In M&A, real estate issue Mid-America Apartment (MAA; off 7.4% for the week) said it would buy Post Properties (PPS; up 6.4% for the week) for USD 4 billion in a share deal.  Aerospace and automotive supplier Honeywell (HON; flat for the week) was rumored to be close to closing a deal to buy JDA Software.  Xylem (XYL; up 4.8% for the week) was reported to be considering an offer for Sensus USA for USD 1.7 billion.  Private issue KKR was said to be considering a USD 1.3 billion offer for television distributor Entertainment One (ENTMF; up 9.3% for the week).  ValueAct Capital Management announced a 2% position in brokerage house Morgan Stanley (MS; up 4.7% for the week).  Industrial German issue Linde AG (LNEGY; up 11.3% for the week) and U.S. Praxair (PX; up 5.0% for the week) were reported to be in merger talks to combine their companies, with a market value of USD 60 billion.
 
In layoffs, network product maker Cisco Systems (CSCO; off 1.1% for the week) will lay off 5,500 employees, 7% of their workforce. SolarCity (SCTY; off 0.8% for the week) said it is planning layoffs as part of its cost-cutting program. 
 
In other news, auto maker Ford (F; up 0.5% for the week) said it planned to have a fully autonomous vehicle by 2021, which will have commercial applications such as ride hailing or parcel delivery.  China released plans for stock-trading links between Shanghai and Hong Kong issues for later this year. Oil continued up on talk (and rumors) that producers would support prices, but many traders got burned last April when the talk was for limiting output.
 
For the week, the market set a new intraday and closing high on Monday (2,193.81 and 2,190.15, respectively).  The market, did however, close lower, at 2,183.87, a minor 0.01% decrease from last week’s 2,184.05 (which was up 0.05% from the week before that).  Year-to-date, the market is up 6.854% (8.39% with dividends), and is up 19.40% from its February 11, 2016, low of 1,829.08, and up 3.34% from the start of earnings season (June 30). 
 
Breadth turned positive after last week’s neutrality, as the market set a new intraday and closing high on Monday.  For the week, 271 issues gained, up from last week’s 232, and 231 declined, down from the prior week’s 250.  Six issues gained at least 10% (six did so last week), with another 21 up at least 5% (12 were the prior week).  No issue declined at least 10% (four did last week) and eight issues declined at least 5% (six did the prior week).  Year-to-date, breadth continued to be positive, as 354 were up (the same as last week), with 247 (246) issues gaining at least 10%, and 115 (118) of them up at least 20%.  On the year-to-date down side, 147 (148 last week) issues were down, as 64 (70) of them were off at least 10%, and 20 (24) of them were down at least 20%.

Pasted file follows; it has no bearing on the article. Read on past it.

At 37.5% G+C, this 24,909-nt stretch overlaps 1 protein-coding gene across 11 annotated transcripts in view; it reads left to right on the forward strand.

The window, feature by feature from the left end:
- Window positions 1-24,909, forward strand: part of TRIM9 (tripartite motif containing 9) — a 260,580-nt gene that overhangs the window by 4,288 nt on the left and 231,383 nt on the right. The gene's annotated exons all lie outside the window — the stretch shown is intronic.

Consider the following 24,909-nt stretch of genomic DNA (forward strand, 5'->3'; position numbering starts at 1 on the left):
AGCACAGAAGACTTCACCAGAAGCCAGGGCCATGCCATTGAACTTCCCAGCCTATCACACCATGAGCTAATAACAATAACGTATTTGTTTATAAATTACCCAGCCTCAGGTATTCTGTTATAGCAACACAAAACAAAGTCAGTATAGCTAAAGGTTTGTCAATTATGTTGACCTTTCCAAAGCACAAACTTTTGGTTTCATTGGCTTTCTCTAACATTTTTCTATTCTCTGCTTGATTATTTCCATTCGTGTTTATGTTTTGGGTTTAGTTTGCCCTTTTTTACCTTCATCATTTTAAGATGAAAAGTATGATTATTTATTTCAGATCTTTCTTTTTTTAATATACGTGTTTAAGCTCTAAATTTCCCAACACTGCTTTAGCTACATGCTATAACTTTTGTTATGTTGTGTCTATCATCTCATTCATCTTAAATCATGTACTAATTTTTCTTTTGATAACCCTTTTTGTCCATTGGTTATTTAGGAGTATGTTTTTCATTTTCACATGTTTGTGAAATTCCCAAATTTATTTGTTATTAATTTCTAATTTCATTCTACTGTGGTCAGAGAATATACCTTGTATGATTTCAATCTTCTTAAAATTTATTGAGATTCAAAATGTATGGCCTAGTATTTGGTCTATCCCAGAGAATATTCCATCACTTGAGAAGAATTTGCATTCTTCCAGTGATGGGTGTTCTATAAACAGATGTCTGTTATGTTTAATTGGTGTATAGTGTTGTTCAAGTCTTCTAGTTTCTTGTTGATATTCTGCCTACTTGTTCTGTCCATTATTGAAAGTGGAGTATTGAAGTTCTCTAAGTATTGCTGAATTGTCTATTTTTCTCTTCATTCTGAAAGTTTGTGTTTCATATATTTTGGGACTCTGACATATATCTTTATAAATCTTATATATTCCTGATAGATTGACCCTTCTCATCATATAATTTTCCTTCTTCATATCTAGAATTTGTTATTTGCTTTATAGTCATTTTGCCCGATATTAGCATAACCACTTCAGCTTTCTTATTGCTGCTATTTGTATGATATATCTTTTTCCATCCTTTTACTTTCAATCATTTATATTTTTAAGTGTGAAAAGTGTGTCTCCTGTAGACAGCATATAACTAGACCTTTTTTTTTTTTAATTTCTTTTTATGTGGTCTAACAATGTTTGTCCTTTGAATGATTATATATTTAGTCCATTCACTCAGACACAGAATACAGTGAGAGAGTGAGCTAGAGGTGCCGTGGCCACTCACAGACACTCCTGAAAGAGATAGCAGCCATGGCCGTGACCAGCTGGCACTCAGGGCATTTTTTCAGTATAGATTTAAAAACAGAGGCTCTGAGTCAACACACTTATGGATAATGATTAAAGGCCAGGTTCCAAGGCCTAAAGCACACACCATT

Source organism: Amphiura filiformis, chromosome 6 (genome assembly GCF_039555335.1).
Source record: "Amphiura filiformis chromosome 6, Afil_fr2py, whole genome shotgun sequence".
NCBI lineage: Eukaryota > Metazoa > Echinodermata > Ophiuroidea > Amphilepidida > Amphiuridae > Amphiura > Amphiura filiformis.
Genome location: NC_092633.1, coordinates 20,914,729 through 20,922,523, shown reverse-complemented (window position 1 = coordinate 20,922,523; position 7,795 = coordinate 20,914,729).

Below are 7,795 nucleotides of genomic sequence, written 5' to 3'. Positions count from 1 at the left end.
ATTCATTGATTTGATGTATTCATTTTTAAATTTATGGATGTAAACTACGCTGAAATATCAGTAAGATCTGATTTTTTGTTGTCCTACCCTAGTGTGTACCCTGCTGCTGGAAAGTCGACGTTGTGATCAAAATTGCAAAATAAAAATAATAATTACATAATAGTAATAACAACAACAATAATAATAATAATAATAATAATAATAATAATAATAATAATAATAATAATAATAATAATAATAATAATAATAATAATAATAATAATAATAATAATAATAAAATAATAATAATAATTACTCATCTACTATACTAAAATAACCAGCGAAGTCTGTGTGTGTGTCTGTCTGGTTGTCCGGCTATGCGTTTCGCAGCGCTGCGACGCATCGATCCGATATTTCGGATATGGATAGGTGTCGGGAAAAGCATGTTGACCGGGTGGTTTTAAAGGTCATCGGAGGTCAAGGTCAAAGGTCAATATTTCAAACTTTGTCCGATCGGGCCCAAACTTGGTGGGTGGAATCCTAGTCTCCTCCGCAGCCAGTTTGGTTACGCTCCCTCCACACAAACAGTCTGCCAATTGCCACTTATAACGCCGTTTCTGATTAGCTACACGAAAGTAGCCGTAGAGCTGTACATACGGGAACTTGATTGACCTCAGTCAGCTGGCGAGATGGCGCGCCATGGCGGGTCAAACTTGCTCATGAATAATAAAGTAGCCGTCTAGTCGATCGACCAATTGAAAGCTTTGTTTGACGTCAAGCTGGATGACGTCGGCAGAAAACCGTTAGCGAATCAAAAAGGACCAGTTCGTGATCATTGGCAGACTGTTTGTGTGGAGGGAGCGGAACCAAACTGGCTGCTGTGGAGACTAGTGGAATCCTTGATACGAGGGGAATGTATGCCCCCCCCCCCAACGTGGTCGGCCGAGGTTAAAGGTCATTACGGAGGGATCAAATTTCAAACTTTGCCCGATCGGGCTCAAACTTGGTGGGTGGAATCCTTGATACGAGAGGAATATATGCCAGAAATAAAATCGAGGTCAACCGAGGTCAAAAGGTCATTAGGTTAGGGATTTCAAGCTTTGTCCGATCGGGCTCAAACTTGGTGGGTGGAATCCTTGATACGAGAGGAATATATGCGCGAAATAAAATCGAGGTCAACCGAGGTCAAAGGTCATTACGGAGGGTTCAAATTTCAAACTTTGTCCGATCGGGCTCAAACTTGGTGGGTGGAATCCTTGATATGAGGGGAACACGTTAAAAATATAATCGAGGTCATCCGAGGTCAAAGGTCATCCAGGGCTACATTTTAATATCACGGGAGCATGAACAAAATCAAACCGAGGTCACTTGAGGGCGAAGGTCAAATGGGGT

On a sector basis, five of the ten sectors gained in price, compared with six last week (and the prior week’s four).  Sector returns varied, with issues following through the same way.  Energy again did the best, up 1.97% for the week, after last week’s 1.25% gain, with the reason again being oil, which closed at USD 48.57, up from last week’s USD 44.69 (and the prior week’s USD 41.98); the sector is up 15.55% year-to-date. Consumer sectors reversed last week’s gains, as mixed earnings reports and guidance left them down.  Consumer discretionary was down 0.70% (after last week’s 0.55% gain), and consumer staples was down 0.27% (after last week’s 0.71% gain).  Year-to-date, the sectors were up 4.07% and up 8.38%, respectively.  Telecommunication services did the worst, off 3.84% for the week, as AT&T (T) fell 5.2%, but is up 19.2% year-to-date.  The sector remains up 15.26% year-to-date, which is second only to utilities, which is up 15.52% year-to-date (after declining 1.29% for the week).  Health care fell 0.67% for the week (after last week’s 0.63% decline), as news continued to be poor on the profitability of the new health care act; the sector is up 3.00% year-to-date.
 
Trading has been low, even for August; the month-to-date is 11.8% lower than the 10-year August average.  Trading volume for the week decreased 1%, after last week’s 12% decline, and it remains 19% lower than the one-year average weekly volume.  Measurable volatility (the high-over-low price variance) continued to be low but increased for the week, up to 1.17% from last week’s 0.76% (1.64% the prior week), with the one-year weekly average at 3.05%.  The days without 1% moves continued, with none since July 8, 2016, when it was up 1.53%.  Tuesday’s 0.55% decline, after Monday’s record close, was the largest move for the week.